The industry quickly launched a public relations campaign to attempt to restore its tattered reputation. Their efforts included international fear-mongering, and claiming without credible evidence that plastic is somehow safer than reusable products, which they called “virus-laden.” Their misinformation was so outrageous that 119 scientists recently published a statement to reassure the public that reusable containers and products are safe to use during the pandemic.27
Fortunately, we have the opportunity to hold polluters accountable. Share the Break Free from Plastic Pollution Act now!
Making new plastic from fossil fuels is far cheaper than making these items from recycled materials, particularly with oil prices dropping during the pandemic. This is especially problematic when combined with the surge of single-use plastic due to COVID.28
Even before this calamity, to fuel the demand for new plastic, there were plans to build over 300 new petrochemical facilities across the nation, which include Formosa’s 14.29 This would be catastrophic for our climate: the growth in plastic production would produce the equivalent greenhouse gas emissions of 295 coal plants by 2030.30 And the people living in the cities and towns adjacent to those proposals will continue to be caught in the crosshairs.
No one solution will end our plastic crisis and, far too often, the onus is placed on us — often by Big Plastics31— to solve it as consumers and individuals. We can and must all do our best to use less plastic, continue to push local legislators to instate critical plastic bag bans and fees, and urge companies to do better. These solutions are necessary; however, we can’t protect communities without broad policies that also address pollution at its root: which means regulating petrochemical production.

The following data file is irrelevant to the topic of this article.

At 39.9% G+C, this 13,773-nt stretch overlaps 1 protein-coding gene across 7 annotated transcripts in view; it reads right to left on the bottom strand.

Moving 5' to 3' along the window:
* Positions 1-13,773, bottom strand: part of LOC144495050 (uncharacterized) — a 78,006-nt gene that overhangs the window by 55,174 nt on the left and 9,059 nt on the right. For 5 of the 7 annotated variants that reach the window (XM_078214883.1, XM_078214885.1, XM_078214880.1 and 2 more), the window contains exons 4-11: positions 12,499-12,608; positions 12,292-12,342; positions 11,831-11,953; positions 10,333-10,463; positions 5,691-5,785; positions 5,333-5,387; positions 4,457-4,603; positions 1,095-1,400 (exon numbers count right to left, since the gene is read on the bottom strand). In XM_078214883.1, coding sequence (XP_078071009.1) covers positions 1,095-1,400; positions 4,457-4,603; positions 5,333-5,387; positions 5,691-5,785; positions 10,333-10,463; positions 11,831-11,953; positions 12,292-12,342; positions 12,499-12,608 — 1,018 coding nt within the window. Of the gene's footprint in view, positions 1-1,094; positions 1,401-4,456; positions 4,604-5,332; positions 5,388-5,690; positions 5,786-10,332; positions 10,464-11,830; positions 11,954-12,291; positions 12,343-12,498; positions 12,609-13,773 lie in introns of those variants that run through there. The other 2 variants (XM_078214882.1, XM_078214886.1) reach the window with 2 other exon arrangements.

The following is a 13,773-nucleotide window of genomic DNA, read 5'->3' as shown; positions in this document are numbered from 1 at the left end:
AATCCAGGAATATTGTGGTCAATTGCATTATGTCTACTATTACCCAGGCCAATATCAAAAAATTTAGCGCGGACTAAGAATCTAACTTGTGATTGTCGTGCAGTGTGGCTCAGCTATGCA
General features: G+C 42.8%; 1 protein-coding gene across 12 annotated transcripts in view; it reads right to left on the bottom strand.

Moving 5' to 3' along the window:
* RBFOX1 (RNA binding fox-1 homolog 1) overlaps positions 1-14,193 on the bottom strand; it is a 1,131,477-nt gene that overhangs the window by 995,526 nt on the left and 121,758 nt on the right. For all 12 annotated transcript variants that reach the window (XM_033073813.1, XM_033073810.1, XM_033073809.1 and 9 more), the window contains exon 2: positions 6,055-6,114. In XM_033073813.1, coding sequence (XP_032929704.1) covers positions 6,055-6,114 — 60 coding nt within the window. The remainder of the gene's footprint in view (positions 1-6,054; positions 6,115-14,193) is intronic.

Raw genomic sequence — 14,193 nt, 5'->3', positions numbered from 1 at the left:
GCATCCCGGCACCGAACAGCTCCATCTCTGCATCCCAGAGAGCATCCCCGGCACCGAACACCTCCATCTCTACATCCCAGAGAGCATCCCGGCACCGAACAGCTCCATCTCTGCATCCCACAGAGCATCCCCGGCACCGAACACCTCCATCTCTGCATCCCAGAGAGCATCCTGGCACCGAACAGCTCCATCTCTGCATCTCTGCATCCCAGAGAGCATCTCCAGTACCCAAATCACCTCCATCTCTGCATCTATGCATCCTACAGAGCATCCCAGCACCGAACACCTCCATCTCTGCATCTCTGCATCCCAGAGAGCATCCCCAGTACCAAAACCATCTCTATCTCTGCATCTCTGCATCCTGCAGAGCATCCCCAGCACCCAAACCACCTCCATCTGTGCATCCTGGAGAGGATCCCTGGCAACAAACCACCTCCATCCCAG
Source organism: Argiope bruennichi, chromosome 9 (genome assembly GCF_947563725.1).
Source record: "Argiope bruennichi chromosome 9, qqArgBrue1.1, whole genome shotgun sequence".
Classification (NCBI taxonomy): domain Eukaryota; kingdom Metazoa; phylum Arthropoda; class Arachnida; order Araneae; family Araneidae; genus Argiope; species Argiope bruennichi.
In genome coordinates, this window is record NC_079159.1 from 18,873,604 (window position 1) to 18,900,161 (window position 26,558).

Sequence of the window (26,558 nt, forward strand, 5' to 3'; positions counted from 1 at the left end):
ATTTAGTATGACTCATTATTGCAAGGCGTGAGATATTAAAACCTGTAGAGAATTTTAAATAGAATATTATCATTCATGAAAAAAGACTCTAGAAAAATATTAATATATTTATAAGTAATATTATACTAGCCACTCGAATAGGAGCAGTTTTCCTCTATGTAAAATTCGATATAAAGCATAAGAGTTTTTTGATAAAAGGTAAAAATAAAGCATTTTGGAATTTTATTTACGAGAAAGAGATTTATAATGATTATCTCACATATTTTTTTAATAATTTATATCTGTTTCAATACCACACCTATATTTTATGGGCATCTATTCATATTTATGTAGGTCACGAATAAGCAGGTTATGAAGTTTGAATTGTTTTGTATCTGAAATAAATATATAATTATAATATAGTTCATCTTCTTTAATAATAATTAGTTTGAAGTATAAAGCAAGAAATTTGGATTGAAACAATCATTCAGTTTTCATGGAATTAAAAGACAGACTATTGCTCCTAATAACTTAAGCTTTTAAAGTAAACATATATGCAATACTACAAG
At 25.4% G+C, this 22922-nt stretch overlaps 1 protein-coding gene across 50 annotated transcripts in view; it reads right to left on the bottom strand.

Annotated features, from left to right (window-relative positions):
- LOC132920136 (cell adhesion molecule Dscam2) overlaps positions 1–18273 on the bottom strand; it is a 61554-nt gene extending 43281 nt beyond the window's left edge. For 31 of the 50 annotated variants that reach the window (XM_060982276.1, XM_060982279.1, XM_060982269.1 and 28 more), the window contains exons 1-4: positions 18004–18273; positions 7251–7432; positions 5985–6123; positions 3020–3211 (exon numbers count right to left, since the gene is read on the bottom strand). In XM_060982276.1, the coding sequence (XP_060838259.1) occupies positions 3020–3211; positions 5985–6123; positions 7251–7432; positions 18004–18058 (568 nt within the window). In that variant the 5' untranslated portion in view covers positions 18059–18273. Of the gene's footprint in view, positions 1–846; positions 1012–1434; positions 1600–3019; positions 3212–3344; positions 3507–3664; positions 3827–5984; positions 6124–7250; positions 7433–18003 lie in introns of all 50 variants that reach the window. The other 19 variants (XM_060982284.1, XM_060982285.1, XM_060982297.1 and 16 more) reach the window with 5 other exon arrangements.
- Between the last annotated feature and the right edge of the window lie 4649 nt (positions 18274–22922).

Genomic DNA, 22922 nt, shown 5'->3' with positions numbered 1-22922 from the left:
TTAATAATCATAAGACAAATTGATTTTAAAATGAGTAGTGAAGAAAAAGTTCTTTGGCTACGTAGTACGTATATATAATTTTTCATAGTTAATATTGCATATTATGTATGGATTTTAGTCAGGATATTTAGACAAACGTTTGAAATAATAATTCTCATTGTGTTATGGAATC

Fortunately, bold members of Congress are working to do just that. In February, Senator Tom Udall and Representative Alan Lowenthal introduced the Break Free from Plastic Pollution Act. The bill would, among other things, place a moratorium on new plastic-producing facilities and investigate the harm caused by these facilities when they poison our air, water, and climate.
Thank you for making sure more people across the country speak up here!
Together, we must continue to demand — in our actions, purchases, and advocacy — that companies and elected leaders protect our communities by holding Big Plastics accountable for their egregious behavior.
In it together, SierraRise
P.S. Read the article online here: sc.org/plasticinjustice
1. Beth Gardiner, “The Plastics Pipeline: A Surge of New Production Is on the Way,” YaleEnvironment360, December 19, 2019.
2. “Greater Houston Partnership,” Greater Houston Partnership, accessed August 15, 2020. https://www.houston.org/
3. “Double Jeopardy in Houston,” Union of Concerned Science, August 22, 2019.
4. “Living in the Shadow of Danger,” Center for Effective Government, January 2016.
5. Erica Jackson, “National Energy and Petrochemical Map,” Fracktracker, February 28, 2020. “A Closer Look at Air Pollution in Houston: Identifying Priority Health Risks,” Mayor’s Task Force on the Health Effects of Air Pollution, 2006.
6. Antonia Juhasz, “Boom Goes the Plastics Industry,” Sierra Magazine, June 30, 2019.